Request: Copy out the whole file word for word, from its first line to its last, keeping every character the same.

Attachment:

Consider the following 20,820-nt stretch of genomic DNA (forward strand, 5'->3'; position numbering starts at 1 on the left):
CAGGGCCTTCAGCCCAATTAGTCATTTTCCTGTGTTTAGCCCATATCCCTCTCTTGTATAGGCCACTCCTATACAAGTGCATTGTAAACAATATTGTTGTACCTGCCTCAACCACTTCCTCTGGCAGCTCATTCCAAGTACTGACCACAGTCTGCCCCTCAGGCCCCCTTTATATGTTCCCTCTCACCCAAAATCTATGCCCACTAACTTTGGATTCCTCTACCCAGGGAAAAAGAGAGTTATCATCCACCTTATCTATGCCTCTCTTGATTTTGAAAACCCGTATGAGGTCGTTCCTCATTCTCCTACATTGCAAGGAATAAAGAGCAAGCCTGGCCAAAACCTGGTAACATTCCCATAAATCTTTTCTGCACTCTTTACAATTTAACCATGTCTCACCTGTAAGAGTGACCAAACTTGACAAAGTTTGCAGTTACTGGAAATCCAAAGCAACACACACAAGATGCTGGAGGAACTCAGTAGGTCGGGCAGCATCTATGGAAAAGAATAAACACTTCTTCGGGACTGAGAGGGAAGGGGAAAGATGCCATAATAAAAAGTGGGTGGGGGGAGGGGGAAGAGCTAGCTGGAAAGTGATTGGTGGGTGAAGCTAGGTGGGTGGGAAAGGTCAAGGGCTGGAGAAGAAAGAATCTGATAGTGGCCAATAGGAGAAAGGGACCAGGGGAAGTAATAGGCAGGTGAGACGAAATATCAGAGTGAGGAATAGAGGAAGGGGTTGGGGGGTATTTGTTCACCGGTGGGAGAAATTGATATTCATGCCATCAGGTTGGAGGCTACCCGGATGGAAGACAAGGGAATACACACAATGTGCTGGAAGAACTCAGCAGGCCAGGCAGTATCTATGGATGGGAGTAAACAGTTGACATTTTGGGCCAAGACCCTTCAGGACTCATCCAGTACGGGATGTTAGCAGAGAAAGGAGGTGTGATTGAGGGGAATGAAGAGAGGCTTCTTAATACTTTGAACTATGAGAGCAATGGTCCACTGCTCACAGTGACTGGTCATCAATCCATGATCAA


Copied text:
Consider the following 20,820-nt stretch of genomic DNA (forward strand, 5'->3'; position numbering starts at 1 on the left):
CAGGGCCTTCAGCCCAATTAGTCATTTTCCTGTGTTTAGCCCATATCCCTCTCTTGTATAGGCCACTCCTATACAAGTGCATTGTAAACAATATTGTTGTACCTGCCTCAACCACTTCCTCTGGCAGCTCATTCCAAGTACTGACCACAGTCTGCCCCTCAGGCCCCCTTTATATGTTCCCTCTCACCCAAAATCTATGCCCACTAACTTTGGATTCCTCTACCCAGGGAAAAAGAGAGTTATCATCCACCTTATCTATGCCTCTCTTGATTTTGAAAACCCGTATGAGGTCGTTCCTCATTCTCCTACATTGCAAGGAATAAAGAGCAAGCCTGGCCAAAACCTGGTAACATTCCCATAAATCTTTTCTGCACTCTTTACAATTTAACCATGTCTCACCTGTAAGAGTGACCAAACTTGACAAAGTTTGCAGTTACTGGAAATCCAAAGCAACACACACAAGATGCTGGAGGAACTCAGTAGGTCGGGCAGCATCTATGGAAAAGAATAAACACTTCTTCGGGACTGAGAGGGAAGGGGAAAGATGCCATAATAAAAAGTGGGTGGGGGGAGGGGGAAGAGCTAGCTGGAAAGTGATTGGTGGGTGAAGCTAGGTGGGTGGGAAAGGTCAAGGGCTGGAGAAGAAAGAATCTGATAGTGGCCAATAGGAGAAAGGGACCAGGGGAAGTAATAGGCAGGTGAGACGAAATATCAGAGTGAGGAATAGAGGAAGGGGTTGGGGGGTATTTGTTCACCGGTGGGAGAAATTGATATTCATGCCATCAGGTTGGAGGCTACCCGGATGGAAGACAAGGGAATACACACAATGTGCTGGAAGAACTCAGCAGGCCAGGCAGTATCTATGGATGGGAGTAAACAGTTGACATTTTGGGCCAAGACCCTTCAGGACTCATCCAGTACGGGATGTTAGCAGAGAAAGGAGGTGTGATTGAGGGGAATGAAGAGAGGCTTCTTAATACTTTGAACTATGAGAGCAATGGTCCACTGCTCACAGTGACTGGTCATCAATCCATGATCAA